I just came across the most shocking piece of data I’ve seen in a long time.
It’s this chart, and in it there are thousands of (anonymized) SaaS companies grouped by their size, and the chart shows their media growth.
Now, for example, these companies are in Seed Stage, but to raise a seed round they would need to grow much faster. Like 3x faster than this.
Or take a look at this company. This is a company with millions of dollars in annual revenue, and it’s ‘just’ growing at 3%. If you put this in front of an investor, they will call it mediocre and non-fundable, but this is the reality for thousands and thousands of startups. Bootstrapped, profitable companies with solid revenue basis, sticky products, and good economics, but not fundable. Why? Well, venture capital is reserved for a privileged few. It is for extremely-fast growing businesses. Essentially the top 10% of companies that are growing the fastest.
Are the rest of the companies bad? Most certainly not. They just aren’t the sexy company that gets that TechCrunch article. They aren’t lifestyle businesses either (a term that I hate). They are just startups nobody talks about - which happens to be the majority - and today, I want to look into their (anonymous) stats.
The fund raising landscape for startups
Okay, so let’s first look at some stats to make sense of this fundraising landscape. Globally, around 35,000 funding rounds were closed last year. 20,000 or so of those rounds were Angel or Seed rounds. While the number of angel rounds decreased with the pandemic, the number of VC rounds grew. The interesting thing is that the size of the rounds skyrocketed.
More than $600B was raised in 2021, twice as much as companies raised in 2020. But like I said, this is a select club. In the US alone, over 5 million new business registrations happened in 2021, but less than 4,500 early-stage companies raised any venture capital. That is a mere 0.08%
So many companies are not venturing backable, which is one of the reasons we decided to pivot our product into something that any startup, not just venture-backable companies, would find useful. So again, with that fundraising context, here are some stats that show the reality of SaaS companies- courtesy of our friends at ChartMogul.
We can tie the bands used to classify companies so that they more or less correspond with funding rounds. According to Elizabeth Yin, GP at Hustle Fund, if you’re not growing 30% MoM you shouldn’t even be thinking of pitching investors - but, as we’ve seen in figure 3, the median company at this stage is growing at just 3.3%.
That of course slows down as revenue grows. Growing 2.3% per month when you have $250K MRR is no easy feat (you’d be adding $6K in subscriptions per month).
Here’s the annualized version of that growth. Again, while not an investor favorite- building a startup with $250K or $500K in monthly subscriptions, and continuing to grow at 30% is VERY exciting. That’s the median - so half of the surveyed companies grow faster, and half grow slower.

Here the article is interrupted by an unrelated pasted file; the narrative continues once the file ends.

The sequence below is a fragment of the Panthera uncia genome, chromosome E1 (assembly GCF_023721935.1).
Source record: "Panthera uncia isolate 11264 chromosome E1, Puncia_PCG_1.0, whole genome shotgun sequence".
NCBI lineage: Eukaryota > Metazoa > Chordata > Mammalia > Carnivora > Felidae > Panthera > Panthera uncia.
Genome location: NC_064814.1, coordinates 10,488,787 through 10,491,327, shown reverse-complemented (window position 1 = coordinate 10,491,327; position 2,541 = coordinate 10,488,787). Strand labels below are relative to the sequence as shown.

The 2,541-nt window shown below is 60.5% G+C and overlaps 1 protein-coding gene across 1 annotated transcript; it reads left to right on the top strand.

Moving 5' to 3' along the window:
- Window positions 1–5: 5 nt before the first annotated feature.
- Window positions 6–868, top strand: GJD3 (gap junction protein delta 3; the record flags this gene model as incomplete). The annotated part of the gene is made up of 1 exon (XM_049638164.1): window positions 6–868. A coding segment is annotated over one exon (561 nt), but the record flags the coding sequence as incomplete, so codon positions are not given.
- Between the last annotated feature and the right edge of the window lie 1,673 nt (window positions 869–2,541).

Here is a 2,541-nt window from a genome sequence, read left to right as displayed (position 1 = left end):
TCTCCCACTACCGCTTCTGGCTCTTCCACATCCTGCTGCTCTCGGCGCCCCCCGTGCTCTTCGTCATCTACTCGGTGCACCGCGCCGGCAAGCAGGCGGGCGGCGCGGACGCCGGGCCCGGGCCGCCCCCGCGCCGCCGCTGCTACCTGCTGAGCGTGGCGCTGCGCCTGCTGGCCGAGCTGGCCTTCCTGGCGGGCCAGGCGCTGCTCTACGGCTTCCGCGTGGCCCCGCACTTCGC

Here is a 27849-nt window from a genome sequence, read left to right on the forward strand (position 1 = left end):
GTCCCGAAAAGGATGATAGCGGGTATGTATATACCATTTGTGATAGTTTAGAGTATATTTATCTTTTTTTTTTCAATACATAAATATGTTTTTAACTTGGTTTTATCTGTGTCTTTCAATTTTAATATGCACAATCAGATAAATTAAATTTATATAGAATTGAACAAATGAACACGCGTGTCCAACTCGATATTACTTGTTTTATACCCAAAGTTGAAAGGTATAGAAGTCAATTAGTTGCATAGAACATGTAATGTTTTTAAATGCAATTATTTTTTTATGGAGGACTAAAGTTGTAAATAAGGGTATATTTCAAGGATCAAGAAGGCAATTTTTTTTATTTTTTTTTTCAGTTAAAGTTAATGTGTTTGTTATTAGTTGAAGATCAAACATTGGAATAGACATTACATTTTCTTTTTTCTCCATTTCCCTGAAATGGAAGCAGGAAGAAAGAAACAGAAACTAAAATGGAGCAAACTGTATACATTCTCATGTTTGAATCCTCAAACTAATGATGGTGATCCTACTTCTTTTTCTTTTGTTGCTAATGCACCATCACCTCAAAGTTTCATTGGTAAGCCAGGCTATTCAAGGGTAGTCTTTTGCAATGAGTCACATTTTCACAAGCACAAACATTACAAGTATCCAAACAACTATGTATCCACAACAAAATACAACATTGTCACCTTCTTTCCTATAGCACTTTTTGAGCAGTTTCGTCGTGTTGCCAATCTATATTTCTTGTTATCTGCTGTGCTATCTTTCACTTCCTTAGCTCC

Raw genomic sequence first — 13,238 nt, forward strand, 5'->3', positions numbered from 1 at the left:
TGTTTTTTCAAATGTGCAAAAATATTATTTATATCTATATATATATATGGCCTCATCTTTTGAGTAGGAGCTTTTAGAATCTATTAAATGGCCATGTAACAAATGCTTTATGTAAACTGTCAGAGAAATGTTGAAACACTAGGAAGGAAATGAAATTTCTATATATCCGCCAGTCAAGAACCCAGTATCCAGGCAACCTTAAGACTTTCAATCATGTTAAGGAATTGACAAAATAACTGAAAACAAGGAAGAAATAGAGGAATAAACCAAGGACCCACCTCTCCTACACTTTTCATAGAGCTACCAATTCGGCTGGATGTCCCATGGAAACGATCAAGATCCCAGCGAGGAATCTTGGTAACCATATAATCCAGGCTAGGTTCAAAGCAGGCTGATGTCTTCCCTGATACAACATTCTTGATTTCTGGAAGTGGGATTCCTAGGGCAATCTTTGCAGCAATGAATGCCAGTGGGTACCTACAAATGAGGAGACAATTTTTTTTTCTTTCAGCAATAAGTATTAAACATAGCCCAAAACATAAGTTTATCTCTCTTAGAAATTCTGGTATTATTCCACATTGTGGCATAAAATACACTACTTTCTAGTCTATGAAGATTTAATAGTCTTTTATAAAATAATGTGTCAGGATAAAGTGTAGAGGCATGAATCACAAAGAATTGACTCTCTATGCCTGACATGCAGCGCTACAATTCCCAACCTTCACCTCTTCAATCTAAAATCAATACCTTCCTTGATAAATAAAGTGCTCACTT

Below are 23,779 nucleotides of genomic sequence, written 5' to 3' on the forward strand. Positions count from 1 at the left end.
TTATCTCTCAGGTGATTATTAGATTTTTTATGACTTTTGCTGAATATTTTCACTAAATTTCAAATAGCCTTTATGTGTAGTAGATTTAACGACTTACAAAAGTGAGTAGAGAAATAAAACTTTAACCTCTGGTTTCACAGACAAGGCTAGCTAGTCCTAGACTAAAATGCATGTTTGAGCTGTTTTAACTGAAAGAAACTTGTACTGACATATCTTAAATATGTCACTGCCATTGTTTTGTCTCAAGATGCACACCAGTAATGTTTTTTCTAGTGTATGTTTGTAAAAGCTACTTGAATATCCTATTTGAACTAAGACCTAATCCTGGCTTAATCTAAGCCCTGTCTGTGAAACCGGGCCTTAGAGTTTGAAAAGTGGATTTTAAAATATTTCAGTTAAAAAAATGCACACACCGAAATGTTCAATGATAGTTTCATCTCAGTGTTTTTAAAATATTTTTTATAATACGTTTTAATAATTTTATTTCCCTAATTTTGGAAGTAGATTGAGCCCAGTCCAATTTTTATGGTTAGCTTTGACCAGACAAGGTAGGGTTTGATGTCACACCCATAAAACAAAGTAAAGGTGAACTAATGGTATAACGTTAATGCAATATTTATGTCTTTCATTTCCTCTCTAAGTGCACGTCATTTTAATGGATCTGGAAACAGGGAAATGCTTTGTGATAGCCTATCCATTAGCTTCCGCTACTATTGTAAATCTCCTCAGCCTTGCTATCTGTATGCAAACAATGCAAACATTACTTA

Now, if we zoom into that information, we can start looking at percentiles or brackets. The median is still there - but now we can look at the 75th percentile (or the top 25% of faster-growing companies). This is still annualized growth. Just like we concluded before, even that select 75th percentile is not reaching that 3x YoY growth that investors look for.
This is the 95th percentile (or the top 5% of fastest-growing companies). They grow at over 10% MoM for the seed stage, 7% MoM for Series A, and stay well above 5% throughout their journey to $1M MRR, but this is really just the tip of the iceberg on growth. What I was really excited to dig into was what drives that growth.
What drives growth?
First, splitting companies by ARPA (Average Revenue per Account) - the guys from ChartMogul found that median monthly growth tends to be faster the more expensive the product is. The top 25% group across all ARPA bands stands at around 6%, and that seems, at least, indirectly correlated to churn rate. The median churn rate decreases drastically as the product gets more expensive. This makes sense of course: more expensive products are bound to be harder to sell, tend to have more hands-on assistance and onboarding, and customers are therefore less likely to cancel. Cheaper products are also more likely to be B2C focused (or at the very least self-service) versus the more expensive enterprise product.
Going one step deeper in our nerdiness, we looked at Net Churn (which also accounts for expansion and reactivation revenue), which is when the same cohort of customers upgrades to a more expensive tier. This is where you can start to see what I like to call SaaS Nirvana: negative churn. A feat that companies in the lower pricing tears can only dream of achieving, but that for B2B and enterprise products looks pretty normal.